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ABDOMINAL TRAUMA
By: Dr. Hasan A. Rajab
Superviser: Prof. Dr. Ali Egab consultant of pediatric surgery
Central Child Teaching Hospital
Department of Pediatric Surgery
Anatomic considerations that make children more susceptible to
abdominal traumatic injury include the following:
• Compact torso with smaller anterior-posterior diameters with less
surface area to dissipate injury force.
• Liver and spleen that extend below the protective costal margin.
• Less fat and abdominal musculature to protect intraabdominal
structures.
Anatomy
• Death from injury occurs in one of three time periods (trimodal).
• First peak. Within seconds to minutes. Very few can be saved due
to severity of their injuries.
• Second peak. Within minutes to several hours. Deaths occur due to
life-threatening injuries.
• Third peak. After several hours to weeks. Deaths from sepsis and
multiple organ failure.
• The ‘golden hour’ refers to the period when medical care can make
the maximum impact on death and disability. It implies the urgency and
not a fixed time period of 60min.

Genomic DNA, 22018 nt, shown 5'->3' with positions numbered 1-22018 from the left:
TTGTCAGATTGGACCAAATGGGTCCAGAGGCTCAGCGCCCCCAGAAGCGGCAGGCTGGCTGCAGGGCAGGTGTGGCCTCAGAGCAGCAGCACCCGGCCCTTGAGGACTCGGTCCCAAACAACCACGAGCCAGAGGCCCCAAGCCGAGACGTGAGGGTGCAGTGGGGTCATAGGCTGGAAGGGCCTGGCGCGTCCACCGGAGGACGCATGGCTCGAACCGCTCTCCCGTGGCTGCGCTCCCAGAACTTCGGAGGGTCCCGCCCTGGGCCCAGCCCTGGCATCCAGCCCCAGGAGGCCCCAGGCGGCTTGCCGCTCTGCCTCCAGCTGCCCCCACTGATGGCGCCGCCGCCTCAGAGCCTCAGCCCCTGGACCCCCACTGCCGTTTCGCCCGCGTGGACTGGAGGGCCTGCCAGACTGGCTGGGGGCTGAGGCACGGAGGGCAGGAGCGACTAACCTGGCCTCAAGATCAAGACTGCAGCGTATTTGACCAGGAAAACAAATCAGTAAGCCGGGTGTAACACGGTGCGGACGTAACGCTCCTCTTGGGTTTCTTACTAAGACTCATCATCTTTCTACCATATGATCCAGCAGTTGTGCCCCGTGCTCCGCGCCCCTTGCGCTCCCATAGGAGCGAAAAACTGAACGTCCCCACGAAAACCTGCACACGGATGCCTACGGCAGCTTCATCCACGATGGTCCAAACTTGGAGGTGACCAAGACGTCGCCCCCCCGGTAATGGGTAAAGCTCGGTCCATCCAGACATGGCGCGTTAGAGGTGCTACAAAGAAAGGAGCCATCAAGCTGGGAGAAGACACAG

Blunt trauma
The advanced trauma life support (ATLS) system
• Accepted as a standard for trauma care during the ‘golden hour’ and
focuses on the ‘second peak’.
• Primary survey (ABCDEs) with simultaneous resuscitation is
emphasized.
• Secondary survey, begin only after primary survey is complete and
resuscitation is continuing successfully.
• Take history. AMPLE (Allergy, Medication, Past medical history, Last meal, Events of the incident).
• Perform a head-to-toe physical examination.
• Continue reassessment of all vital signs.
• Perform specialized diagnostic tests that may be required.
What are Signs of abdominal injury in children?
• Abdominal distention
• Rebound tenderness
• Involuntary guarding
• Rigidity
• Pelvic instability
• Abdominal abrasions
• Seat belt sign (abdominal bruise) after a motor vehicle collision
• Handlbar mark
What are Signs of abdominal injury in children?
What are Signs of abdominal injury in children?
• Shock in children is often manifested by :
• poor perfusion, with hypotension occurring only after very
significant blood loss has occurred.
• In fact, over half of children requiring blood transfusion for
shock are not hypotensive.
• For hemodynamically unstable children with suspected abdominal
injury, the initial assessment includes evaluating their response to